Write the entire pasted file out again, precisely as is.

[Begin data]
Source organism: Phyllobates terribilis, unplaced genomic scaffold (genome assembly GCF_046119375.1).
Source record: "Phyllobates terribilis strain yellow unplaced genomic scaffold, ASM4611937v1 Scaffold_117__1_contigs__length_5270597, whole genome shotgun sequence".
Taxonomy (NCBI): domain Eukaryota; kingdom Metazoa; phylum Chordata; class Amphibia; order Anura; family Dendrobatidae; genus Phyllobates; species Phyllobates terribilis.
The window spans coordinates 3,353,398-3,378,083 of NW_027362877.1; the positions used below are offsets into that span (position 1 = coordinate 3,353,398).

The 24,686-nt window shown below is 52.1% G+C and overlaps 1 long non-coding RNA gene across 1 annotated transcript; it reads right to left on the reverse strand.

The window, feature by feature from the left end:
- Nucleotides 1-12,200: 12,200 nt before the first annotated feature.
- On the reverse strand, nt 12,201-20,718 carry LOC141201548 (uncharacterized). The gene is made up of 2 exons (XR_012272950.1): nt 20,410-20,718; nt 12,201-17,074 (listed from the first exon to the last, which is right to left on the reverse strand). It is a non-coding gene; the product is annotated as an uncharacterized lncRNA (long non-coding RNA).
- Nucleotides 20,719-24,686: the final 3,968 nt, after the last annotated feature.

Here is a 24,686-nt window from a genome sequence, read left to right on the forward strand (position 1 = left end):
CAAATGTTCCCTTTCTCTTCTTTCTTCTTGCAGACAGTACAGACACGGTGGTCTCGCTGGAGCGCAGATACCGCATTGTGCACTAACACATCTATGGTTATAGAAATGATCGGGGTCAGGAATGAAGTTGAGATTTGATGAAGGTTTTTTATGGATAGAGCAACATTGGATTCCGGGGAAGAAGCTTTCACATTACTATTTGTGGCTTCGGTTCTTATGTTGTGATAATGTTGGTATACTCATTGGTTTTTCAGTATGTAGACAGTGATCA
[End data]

Source organism: Phyllobates terribilis, unplaced genomic scaffold (genome assembly GCF_046119375.1).
Source record: "Phyllobates terribilis strain yellow unplaced genomic scaffold, ASM4611937v1 Scaffold_117__1_contigs__length_5270597, whole genome shotgun sequence".
Taxonomy (NCBI): domain Eukaryota; kingdom Metazoa; phylum Chordata; class Amphibia; order Anura; family Dendrobatidae; genus Phyllobates; species Phyllobates terribilis.
The window spans coordinates 3,353,398-3,378,083 of NW_027362877.1; the positions used below are offsets into that span (position 1 = coordinate 3,353,398).

The 24,686-nt window shown below is 52.1% G+C and overlaps 1 long non-coding RNA gene across 1 annotated transcript; it reads right to left on the reverse strand.

The window, feature by feature from the left end:
- Nucleotides 1-12,200: 12,200 nt before the first annotated feature.
- On the reverse strand, nt 12,201-20,718 carry LOC141201548 (uncharacterized). The gene is made up of 2 exons (XR_012272950.1): nt 20,410-20,718; nt 12,201-17,074 (listed from the first exon to the last, which is right to left on the reverse strand). It is a non-coding gene; the product is annotated as an uncharacterized lncRNA (long non-coding RNA).
- Nucleotides 20,719-24,686: the final 3,968 nt, after the last annotated feature.

Here is a 24,686-nt window from a genome sequence, read left to right on the forward strand (position 1 = left end):
CAAATGTTCCCTTTCTCTTCTTTCTTCTTGCAGACAGTACAGACACGGTGGTCTCGCTGGAGCGCAGATACCGCATTGTGCACTAACACATCTATGGTTATAGAAATGATCGGGGTCAGGAATGAAGTTGAGATTTGATGAAGGTTTTTTATGGATAGAGCAACATTGGATTCCGGGGAAGAAGCTTTCACATTACTATTTGTGGCTTCGGTTCTTATGTTGTGATAATGTTGGTATACTCATTGGTTTTTCAGTATGTAGACAGTGATCA